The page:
The Best & Worst Time For 8 Week Shreds

November 21, 2018

In April? In December? During a zombie apocalypse? On a Monday while wearing Nike?

 

Nope.

 

Anytime?

 

Ah! Nope.

 

The most effective time to swing a cheeky 8 week shred is when you're a seasoned athlete or trainee who's already been going at this training shebang for a year or more. Better still when you already have the muscle underneath.

 

Why? Building muscle takes hard work and more time than it takes to reduce fat. Besides! building strength and muscle requires a calorie surplus. Shred and Muscle build in 8 weeks? Get real.

 

By effective I mean -

 

  • A strong positive response to this new calorie deficit.

  • You don't want to kill anyone.

  • You're not a lethargic mess at the end of it.

  • You don't bounce back and put it all back on again in the following weeks.

 

"When is a really bad time to do it then?"

 

Honestly?

 

After a lengthy period of failed calorie cutting - perhaps averaging a paltry 1,000-1,500kcals - very little training, can't remember how to identify a Kettlebell... Then suddenly they decide they need to get in shape. An 8 Week Shred is a risky policy with respect to the long term.

Because they learn jack shit about the process of lasting habit & lifestyle change.

Tweet that shit.

 

Ok maybe a little harsh, it's for effect :-) Though is has its merits. Because for most - whether they like it or not - It is perhaps what they really need in these circumstances.

 

Alright, so I'm being generalist and possibly alienating a lot of success stories where people really made this strategy work. They're called exceptions.

 

Stop making exceptions the norm. It's an unrealistic comparison you're stacking yourself up against. Because the recipe we're talking about = low probability of long term success.

 

So where's the appeal? Well, it's a quick fix. Everyone loves those magical quick fixes where they can get them.

Especially since it minimises the painful and uncomfortable process of going up an echelon. I'd argue that holding the candle of quick and easy up too high leads them down a rabbit hole of long term frustration and yo yo dieting.

 

I suspect it comes back to the fact they're hooked on the process of dreaming, or that initial excitement that a goal is finally going to be attained.

 

Quick fix, to quick fix, to quick fix..

 

Having 'Quick 'n' Eazy' as your guiding principle for solving your own fitness problems is generally a pretty bad idea. It's not to say I dismiss having a radar for quicker solutions and hacks and what have you. By all means, streamline your efforts where possible.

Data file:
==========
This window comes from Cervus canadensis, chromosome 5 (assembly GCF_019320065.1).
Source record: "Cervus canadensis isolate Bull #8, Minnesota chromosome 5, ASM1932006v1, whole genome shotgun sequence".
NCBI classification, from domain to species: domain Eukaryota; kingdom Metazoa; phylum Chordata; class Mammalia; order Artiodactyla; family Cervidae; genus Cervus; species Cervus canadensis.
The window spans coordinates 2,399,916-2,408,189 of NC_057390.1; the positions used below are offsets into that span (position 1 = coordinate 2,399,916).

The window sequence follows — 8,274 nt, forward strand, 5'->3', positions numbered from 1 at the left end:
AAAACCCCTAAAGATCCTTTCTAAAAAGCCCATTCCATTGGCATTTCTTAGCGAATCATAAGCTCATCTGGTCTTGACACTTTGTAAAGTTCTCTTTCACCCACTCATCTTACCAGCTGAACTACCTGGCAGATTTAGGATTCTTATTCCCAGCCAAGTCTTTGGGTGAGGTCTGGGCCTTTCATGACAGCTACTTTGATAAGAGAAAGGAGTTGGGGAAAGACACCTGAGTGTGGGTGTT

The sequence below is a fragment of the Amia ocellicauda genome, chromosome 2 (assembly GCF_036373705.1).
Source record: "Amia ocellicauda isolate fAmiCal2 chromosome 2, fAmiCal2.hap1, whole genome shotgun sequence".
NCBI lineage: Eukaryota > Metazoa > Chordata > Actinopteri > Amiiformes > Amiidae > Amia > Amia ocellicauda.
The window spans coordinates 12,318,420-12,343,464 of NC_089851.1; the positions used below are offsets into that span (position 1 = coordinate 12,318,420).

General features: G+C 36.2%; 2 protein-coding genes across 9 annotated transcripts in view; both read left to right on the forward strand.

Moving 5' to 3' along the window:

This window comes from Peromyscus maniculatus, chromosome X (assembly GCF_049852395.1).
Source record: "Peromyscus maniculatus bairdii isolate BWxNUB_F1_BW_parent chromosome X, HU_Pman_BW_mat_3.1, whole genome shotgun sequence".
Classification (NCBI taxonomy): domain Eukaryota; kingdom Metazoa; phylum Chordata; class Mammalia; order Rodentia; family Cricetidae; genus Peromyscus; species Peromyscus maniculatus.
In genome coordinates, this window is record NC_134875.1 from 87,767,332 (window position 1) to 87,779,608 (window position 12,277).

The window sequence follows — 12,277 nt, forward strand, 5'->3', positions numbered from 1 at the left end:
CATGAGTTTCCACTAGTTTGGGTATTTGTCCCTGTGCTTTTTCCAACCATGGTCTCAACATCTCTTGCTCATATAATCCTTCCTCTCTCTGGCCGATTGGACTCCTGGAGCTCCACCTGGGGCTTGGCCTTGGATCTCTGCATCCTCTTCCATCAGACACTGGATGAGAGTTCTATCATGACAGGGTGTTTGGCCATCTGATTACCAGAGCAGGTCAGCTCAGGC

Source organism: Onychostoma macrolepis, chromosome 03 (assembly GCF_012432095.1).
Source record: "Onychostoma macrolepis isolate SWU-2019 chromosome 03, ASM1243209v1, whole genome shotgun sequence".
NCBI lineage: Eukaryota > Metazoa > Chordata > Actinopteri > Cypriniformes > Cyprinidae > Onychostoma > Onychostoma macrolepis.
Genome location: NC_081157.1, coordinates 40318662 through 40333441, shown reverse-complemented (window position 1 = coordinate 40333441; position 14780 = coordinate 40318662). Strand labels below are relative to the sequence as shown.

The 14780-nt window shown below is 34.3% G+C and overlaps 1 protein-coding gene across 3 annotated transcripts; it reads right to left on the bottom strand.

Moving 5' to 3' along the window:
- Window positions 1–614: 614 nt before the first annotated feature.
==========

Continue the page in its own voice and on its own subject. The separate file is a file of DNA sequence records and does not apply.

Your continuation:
Sick of boiling rice? Fine, get microwave rice to speed up your food prep. Can't train for 90 minutes solid? Fine, hit up max effort 45 minute sessions 4 times per week instead.

 

But waking up one day and deciding you want to hit up an 8 week shred? Listen, fitness is being. You embody the long term changes which signals to your body to go from overweight mush, to strong, powerful and efficient.

 

It's not something you buy and wham, it's all yours in working order, no stress necessary. That's called an iPhone, or a car. Or a horse. - It does exactly what it says on the tin.

 

 

Sounds like you're really bashing 8 week shreds.

 

Look, I'm not. I think there's plentiful a time and a place for a good old fashioned HIIT workout with strict dietary modifications for 8-12 weeks. There's gotta be thousands, ney, millions of people out there where it is an excellent strategy for them at the time.

 

I'm trying to speak to the people who are more likely to wind up back at square one when all is said and done.

 

I'm trying to speak to those people, to begin to nudge them towards a different way of thinking.

 

Because coming from low average calorie intake, minimal exercise over the last 6-12 months, and especially those who have never known fitness... It's much more likely to fail.

 

I mean, put it this way. They eat 1,000-1,500kcals and then they're told - Eat even less?

 

You're going to struggle to build strength, struggle to have the energy, struggle to repair your body after each workout, struggle not to get under the weather. And once that 8 weeks is up, now what?

 

There's no way you'll sustain that strategy for life.

 

These guys and gals need to start focusing on building strength. It's also wise to focus on the process rather than the outcome. It's extremely wise to gently increase this calorie baseline in response to increases in activity and stresses. Not to mention learning to create their own personal food diary that works.

 

Works like.. you can actually do this for years.

 

After a year of this approach, developing a positive relationship with food, building strength, smashing new personal bests. Then you hit up a shred? You can bet your body responds far more positively under these circumstances. Then, you're straight back onto the lifer programme.

 

You keep going. This is your new life, and your new body is coming along for the ride, fast.

 

 

What's the takeaway message?

 

Don't prioritise rapid results. Avoid looking for your solution as if it's going to be some neatly packaged bolt on. Something which takes very little time and energy and it's going to be relatively easy.

 

You won't find it. Although.. I think it also depends on what you want. If you're hoping for better than average results, you'll need to put better than average effort in.

 

8 Week shreds every 6 months is below average effort.

 

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